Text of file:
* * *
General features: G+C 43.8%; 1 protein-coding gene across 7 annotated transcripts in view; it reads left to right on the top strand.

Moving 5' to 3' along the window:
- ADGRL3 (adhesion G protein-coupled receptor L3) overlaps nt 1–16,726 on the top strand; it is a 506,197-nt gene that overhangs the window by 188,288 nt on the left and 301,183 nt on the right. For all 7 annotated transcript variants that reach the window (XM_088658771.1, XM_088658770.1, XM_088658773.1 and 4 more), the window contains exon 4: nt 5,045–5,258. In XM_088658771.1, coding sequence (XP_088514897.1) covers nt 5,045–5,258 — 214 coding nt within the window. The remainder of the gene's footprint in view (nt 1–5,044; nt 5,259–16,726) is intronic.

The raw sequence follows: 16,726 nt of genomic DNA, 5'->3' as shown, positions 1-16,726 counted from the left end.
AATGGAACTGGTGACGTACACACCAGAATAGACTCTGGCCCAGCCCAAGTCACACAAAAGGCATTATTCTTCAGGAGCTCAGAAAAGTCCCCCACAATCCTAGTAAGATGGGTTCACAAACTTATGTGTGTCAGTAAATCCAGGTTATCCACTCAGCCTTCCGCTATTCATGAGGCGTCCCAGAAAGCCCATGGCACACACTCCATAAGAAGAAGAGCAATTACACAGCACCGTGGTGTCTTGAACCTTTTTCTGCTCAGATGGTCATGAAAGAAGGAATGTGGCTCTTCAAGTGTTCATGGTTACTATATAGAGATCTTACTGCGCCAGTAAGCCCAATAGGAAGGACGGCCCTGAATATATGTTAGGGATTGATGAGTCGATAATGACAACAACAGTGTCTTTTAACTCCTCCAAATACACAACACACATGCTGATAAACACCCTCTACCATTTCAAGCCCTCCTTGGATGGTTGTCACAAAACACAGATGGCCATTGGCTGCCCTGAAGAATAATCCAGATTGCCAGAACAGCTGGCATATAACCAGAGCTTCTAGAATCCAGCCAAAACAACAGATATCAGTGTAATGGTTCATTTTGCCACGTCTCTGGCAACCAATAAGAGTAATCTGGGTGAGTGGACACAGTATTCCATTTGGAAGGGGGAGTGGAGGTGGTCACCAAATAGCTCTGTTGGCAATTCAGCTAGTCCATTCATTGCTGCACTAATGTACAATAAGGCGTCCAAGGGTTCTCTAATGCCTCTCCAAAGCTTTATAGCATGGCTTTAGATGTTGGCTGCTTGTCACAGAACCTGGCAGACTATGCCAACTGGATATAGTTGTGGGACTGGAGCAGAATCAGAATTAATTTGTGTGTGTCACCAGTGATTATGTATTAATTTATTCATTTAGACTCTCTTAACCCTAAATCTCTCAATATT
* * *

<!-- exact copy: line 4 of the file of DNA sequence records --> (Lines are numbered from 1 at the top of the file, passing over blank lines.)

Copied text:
The raw sequence follows: 16,726 nt of genomic DNA, 5'->3' as shown, positions 1-16,726 counted from the left end.